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A classic hot dog recipe straight from Detroit, Michigan. The Classic Detroit Coney Dog with Homemade Coney Sauce is so dang tasty and a flavor to chase. Get ready for a fun hot dog recipe with a remarkable American heritage

Overhead picture of Detroit Dog and Homemade Coney Sauce

🌭 What makes this recipe special?

We are in the thick of our Detroit Style Pizza series, and I wanted to take a post and detour to another famous Detroit food… the hotdog. The Detroit Coney Island Dog, or Detroit Coney Dog, is renowned in Michigan and in the world of hot dogs. 

If you haven’t heard of it, fear not. Today we are going to share it all with you. This hotdog and the coney sauce is something of legend and lore, but today we will demystify it a bit for you and try out a Homemade Coney Sauce recipe to share with you.

I might have gone a little overboard with Coney Sauce. Still, I also have a Detroit Style Coney Island Pizza Recipe that you might be interested in. We also have a great guide on grilling brats and a guide on shopping for hot dogs. I love grilling and a good hotdog.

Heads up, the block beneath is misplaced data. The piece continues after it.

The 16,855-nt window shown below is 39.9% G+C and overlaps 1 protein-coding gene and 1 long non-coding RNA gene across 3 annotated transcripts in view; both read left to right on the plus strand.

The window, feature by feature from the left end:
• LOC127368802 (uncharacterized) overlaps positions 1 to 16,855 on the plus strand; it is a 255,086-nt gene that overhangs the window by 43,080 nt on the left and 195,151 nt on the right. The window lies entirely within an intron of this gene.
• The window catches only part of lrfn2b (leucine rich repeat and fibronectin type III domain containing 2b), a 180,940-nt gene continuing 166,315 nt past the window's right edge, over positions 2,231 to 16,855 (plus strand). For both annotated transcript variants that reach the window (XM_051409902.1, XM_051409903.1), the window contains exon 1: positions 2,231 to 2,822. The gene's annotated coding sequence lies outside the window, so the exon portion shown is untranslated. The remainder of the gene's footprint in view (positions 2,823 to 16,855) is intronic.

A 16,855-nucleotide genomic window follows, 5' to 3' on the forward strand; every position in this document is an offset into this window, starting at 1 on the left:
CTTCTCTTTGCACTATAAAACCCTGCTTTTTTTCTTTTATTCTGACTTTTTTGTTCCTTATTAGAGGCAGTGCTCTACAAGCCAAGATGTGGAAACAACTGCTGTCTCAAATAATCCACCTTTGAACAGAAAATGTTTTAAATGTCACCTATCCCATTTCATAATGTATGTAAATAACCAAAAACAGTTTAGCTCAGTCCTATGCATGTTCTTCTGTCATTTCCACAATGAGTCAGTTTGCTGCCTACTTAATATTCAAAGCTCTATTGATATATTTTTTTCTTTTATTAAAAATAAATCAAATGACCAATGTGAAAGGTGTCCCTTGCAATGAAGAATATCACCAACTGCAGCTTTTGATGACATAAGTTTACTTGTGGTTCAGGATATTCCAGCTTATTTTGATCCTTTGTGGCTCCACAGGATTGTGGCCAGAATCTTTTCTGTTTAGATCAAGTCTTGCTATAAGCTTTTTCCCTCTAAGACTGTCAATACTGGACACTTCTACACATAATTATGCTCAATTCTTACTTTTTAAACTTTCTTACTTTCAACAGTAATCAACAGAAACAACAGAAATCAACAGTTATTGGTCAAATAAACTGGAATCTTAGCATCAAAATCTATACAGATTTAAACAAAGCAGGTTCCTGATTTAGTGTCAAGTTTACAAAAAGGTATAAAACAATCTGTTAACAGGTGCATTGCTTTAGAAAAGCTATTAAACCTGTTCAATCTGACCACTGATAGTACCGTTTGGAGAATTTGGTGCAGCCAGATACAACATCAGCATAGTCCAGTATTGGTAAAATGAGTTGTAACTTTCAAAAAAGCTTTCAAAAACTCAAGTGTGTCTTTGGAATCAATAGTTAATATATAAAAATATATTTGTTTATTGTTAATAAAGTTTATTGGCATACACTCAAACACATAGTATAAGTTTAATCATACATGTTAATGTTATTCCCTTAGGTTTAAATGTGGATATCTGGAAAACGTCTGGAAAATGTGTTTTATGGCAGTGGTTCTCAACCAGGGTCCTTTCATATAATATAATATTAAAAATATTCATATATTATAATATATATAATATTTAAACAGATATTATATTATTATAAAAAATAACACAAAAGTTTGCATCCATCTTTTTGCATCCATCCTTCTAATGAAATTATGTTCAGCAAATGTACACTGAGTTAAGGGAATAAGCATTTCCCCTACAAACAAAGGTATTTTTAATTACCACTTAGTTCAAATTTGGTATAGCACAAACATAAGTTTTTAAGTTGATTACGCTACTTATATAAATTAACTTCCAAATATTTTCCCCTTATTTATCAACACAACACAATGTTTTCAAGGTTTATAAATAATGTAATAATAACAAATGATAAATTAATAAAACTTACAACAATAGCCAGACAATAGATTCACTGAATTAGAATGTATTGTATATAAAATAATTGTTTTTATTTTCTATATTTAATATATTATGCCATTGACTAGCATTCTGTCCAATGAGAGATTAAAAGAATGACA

If you are looking for another Detroit classic, check out this Detroit Style Pizza recipe

❤ Ingredients

This recipe calls for ground heart and beef suet. Suet is a hard fat found around the loins and kidneys. I know it sounds like a weird list of ingredients, but it is worth it. Here is a full list of ingredients. 

Ground Chuck, beef heart, and beef suet in glass bowls.
Ground chuck beef, ground beef heart, and beef suet.
  • Ground beef heart
  • Ground chuck beef
  • Beef suet
  • Water
  • Garlic salt
  • Chili powder
  • Cumin powder
  • Paprika
  • Crackers
  • Onion
  • Yellow mustard
  • Hot Dogs
  • Hot Dog Buns

See the recipe card for quantities.

This is a Detroit dog, so if you can find a Michigan-made hot dog, I think you should use that brand. If not, I would just use the guide to buying hotdogs that I already wrote. I stuck with my Ambassador Original Weiners with natural casings. 

Ambassador has a great snap, and the smokiness in the pork really helps give a distinct flavor even though the hot dog is swimming in Coney Sauce, mustard, and chili.